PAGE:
Digital Right to Work checks - made permanent

During the lockdown, the Government changed the rules on right to work checks which permitted employers to do these online or remotely.    These changes had been due to end sooner but had been extended to the 5th April this year. 

However, the Government has now confirmed that this change will become permanent and that employers may continue to remotely check and verify a candidate’s right to work in the UK.

A right to work check applies to all candidates and an employer should conduct the right to work check before any offer of employment is made.   If a candidates right to work is time limited i.e. their permit will expire soon, then a follow up check is required before the expiry of any permit or visa.

In order to defend a civil penalty if an employee is found to be working illegally, an employer can rely on the statutory excuse defence.  To do so, the employer must be able to show that it did one of the following before the employee started work:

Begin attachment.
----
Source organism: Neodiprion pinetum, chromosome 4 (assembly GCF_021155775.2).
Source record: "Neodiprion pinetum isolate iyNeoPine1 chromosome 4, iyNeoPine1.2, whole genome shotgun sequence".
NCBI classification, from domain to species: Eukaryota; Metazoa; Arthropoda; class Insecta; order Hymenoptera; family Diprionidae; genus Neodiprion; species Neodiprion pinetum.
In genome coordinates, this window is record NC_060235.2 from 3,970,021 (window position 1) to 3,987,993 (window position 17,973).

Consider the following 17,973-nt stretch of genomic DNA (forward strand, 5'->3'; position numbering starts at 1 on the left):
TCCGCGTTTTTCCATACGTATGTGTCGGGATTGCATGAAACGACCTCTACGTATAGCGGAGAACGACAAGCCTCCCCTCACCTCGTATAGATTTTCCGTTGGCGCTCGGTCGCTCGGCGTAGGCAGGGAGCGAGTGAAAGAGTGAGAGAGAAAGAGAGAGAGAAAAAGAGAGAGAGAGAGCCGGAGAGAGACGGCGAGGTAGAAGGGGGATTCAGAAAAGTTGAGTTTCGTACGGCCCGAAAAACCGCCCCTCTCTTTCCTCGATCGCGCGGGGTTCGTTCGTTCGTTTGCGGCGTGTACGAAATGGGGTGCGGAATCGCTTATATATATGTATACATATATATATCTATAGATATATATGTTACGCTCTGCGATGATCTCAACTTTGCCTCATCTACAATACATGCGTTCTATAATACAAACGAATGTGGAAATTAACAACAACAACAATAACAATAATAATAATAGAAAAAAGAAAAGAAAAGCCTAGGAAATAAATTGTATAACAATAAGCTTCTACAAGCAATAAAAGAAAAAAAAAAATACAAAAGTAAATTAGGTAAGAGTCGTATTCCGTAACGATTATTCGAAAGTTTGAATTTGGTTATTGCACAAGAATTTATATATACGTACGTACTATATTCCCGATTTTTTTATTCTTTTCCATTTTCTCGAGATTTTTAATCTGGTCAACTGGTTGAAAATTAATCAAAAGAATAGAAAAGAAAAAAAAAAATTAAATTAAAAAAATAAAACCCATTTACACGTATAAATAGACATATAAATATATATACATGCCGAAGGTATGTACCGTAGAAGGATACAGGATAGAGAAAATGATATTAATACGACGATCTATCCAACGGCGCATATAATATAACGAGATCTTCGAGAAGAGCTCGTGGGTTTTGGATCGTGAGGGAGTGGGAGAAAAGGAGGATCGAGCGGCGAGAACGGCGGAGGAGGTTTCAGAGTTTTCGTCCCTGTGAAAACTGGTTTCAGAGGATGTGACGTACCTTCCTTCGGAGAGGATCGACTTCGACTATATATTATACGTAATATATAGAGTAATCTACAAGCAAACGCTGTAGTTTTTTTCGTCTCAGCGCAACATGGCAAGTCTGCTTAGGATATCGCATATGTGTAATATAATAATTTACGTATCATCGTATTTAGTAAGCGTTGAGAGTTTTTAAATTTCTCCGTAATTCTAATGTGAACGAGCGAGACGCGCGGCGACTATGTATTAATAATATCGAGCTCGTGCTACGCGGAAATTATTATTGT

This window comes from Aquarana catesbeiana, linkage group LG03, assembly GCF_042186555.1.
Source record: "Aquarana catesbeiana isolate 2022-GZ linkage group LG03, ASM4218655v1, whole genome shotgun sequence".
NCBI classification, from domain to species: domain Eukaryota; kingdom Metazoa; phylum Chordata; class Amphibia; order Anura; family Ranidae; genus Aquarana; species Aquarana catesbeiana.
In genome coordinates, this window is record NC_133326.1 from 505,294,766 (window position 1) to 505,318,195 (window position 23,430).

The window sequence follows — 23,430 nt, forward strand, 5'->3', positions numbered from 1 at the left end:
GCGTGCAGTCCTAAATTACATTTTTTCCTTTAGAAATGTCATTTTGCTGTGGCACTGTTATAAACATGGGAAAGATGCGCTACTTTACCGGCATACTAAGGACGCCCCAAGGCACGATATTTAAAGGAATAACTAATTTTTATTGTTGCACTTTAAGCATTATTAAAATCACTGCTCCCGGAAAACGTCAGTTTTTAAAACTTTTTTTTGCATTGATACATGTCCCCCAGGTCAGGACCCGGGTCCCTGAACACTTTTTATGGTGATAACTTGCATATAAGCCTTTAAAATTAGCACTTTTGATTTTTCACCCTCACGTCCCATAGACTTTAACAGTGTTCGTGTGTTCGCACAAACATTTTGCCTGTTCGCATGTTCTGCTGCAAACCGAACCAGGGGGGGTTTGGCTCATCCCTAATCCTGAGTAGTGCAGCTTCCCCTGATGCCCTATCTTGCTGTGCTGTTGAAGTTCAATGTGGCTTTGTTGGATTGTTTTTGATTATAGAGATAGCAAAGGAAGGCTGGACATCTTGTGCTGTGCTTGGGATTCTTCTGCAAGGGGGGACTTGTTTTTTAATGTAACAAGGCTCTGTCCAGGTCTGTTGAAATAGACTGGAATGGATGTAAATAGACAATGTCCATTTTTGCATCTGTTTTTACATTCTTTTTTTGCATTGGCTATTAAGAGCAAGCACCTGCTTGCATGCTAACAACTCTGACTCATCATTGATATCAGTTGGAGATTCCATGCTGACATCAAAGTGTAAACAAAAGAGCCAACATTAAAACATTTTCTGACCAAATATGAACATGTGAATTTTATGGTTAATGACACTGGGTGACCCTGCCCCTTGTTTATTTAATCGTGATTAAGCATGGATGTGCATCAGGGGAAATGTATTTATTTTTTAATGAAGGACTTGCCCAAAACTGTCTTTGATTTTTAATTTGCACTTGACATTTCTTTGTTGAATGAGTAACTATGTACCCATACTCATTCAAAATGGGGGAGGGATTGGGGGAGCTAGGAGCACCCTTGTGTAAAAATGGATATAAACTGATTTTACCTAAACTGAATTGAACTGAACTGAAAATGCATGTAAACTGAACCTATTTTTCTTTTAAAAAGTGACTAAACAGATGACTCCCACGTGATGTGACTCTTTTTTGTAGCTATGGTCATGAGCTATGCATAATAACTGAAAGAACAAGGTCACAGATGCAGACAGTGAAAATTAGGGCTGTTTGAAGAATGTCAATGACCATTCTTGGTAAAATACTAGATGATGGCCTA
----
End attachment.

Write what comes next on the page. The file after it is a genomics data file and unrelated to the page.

1. A manual right to work check (inspection of documents)
  2. A right to work check using IDVT (identity document validation technology) via the service of an identify service provider; or
  3. A Home Office online right to work check

Where an employee or candidate has an existing application for right to remain, an employer can use the Home Office online Employer Checking Service.

Failure to carry out a right to work check is a criminal offence under Section 21 of the Immigration, Asylum and Nationality Act 2006 (as amended) and can result in a six-month custodial sentence and a financial penalty.

To speak to a member of our employment team in complete confidence, please contact 01689 887840.

View my profile
    • 01689 887812
    • 07787 228116
    • View profile


Although correct at the time of publication, the contents of this article are intended for general information purposes only and shall not be deemed to be, or constitute legal advice. We cannot accept responsibility for any loss as a result of acts or omissions taken in respect of this article. Please contact us for the latest legal position.